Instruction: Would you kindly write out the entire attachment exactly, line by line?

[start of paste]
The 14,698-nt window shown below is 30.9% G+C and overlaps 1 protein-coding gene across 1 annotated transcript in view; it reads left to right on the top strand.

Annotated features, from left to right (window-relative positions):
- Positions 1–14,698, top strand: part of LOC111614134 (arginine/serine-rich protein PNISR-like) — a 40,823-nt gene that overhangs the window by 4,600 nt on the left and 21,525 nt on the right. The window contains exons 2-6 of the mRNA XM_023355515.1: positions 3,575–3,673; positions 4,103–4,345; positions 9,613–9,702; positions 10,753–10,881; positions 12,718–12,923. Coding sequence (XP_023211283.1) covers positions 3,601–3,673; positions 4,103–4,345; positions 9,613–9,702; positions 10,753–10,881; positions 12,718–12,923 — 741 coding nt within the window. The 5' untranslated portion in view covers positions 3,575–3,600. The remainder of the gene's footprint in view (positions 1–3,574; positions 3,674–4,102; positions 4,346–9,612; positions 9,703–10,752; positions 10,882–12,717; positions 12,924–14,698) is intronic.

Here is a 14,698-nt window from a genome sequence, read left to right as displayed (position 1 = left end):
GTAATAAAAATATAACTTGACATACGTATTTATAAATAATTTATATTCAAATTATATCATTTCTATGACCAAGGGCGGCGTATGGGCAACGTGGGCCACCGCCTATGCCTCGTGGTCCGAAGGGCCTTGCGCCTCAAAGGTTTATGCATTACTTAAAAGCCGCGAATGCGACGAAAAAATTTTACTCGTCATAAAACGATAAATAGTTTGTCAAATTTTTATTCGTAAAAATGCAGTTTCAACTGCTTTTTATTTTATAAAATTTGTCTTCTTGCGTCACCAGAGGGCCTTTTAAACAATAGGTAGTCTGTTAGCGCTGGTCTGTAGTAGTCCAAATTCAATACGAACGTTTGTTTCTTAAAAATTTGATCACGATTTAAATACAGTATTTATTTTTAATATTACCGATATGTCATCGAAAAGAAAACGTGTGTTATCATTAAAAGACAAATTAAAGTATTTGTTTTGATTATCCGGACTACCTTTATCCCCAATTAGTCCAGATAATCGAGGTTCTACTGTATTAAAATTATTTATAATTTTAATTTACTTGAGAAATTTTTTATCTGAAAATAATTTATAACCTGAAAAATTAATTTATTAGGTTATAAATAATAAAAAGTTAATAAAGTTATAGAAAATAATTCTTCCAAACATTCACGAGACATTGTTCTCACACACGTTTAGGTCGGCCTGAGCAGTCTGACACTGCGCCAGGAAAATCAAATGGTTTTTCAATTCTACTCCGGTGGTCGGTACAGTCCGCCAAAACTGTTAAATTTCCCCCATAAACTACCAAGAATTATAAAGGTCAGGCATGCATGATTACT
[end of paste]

The 14,698-nt window shown below is 30.9% G+C and overlaps 1 protein-coding gene across 1 annotated transcript in view; it reads left to right on the top strand.

Annotated features, from left to right (window-relative positions):
- Positions 1–14,698, top strand: part of LOC111614134 (arginine/serine-rich protein PNISR-like) — a 40,823-nt gene that overhangs the window by 4,600 nt on the left and 21,525 nt on the right. The window contains exons 2-6 of the mRNA XM_023355515.1: positions 3,575–3,673; positions 4,103–4,345; positions 9,613–9,702; positions 10,753–10,881; positions 12,718–12,923. Coding sequence (XP_023211283.1) covers positions 3,601–3,673; positions 4,103–4,345; positions 9,613–9,702; positions 10,753–10,881; positions 12,718–12,923 — 741 coding nt within the window. The 5' untranslated portion in view covers positions 3,575–3,600. The remainder of the gene's footprint in view (positions 1–3,574; positions 3,674–4,102; positions 4,346–9,612; positions 9,703–10,752; positions 10,882–12,717; positions 12,924–14,698) is intronic.

Here is a 14,698-nt window from a genome sequence, read left to right as displayed (position 1 = left end):
GTAATAAAAATATAACTTGACATACGTATTTATAAATAATTTATATTCAAATTATATCATTTCTATGACCAAGGGCGGCGTATGGGCAACGTGGGCCACCGCCTATGCCTCGTGGTCCGAAGGGCCTTGCGCCTCAAAGGTTTATGCATTACTTAAAAGCCGCGAATGCGACGAAAAAATTTTACTCGTCATAAAACGATAAATAGTTTGTCAAATTTTTATTCGTAAAAATGCAGTTTCAACTGCTTTTTATTTTATAAAATTTGTCTTCTTGCGTCACCAGAGGGCCTTTTAAACAATAGGTAGTCTGTTAGCGCTGGTCTGTAGTAGTCCAAATTCAATACGAACGTTTGTTTCTTAAAAATTTGATCACGATTTAAATACAGTATTTATTTTTAATATTACCGATATGTCATCGAAAAGAAAACGTGTGTTATCATTAAAAGACAAATTAAAGTATTTGTTTTGATTATCCGGACTACCTTTATCCCCAATTAGTCCAGATAATCGAGGTTCTACTGTATTAAAATTATTTATAATTTTAATTTACTTGAGAAATTTTTTATCTGAAAATAATTTATAACCTGAAAAATTAATTTATTAGGTTATAAATAATAAAAAGTTAATAAAGTTATAGAAAATAATTCTTCCAAACATTCACGAGACATTGTTCTCACACACGTTTAGGTCGGCCTGAGCAGTCTGACACTGCGCCAGGAAAATCAAATGGTTTTTCAATTCTACTCCGGTGGTCGGTACAGTCCGCCAAAACTGTTAAATTTCCCCCATAAACTACCAAGAATTATAAAGGTCAGGCATGCATGATTACT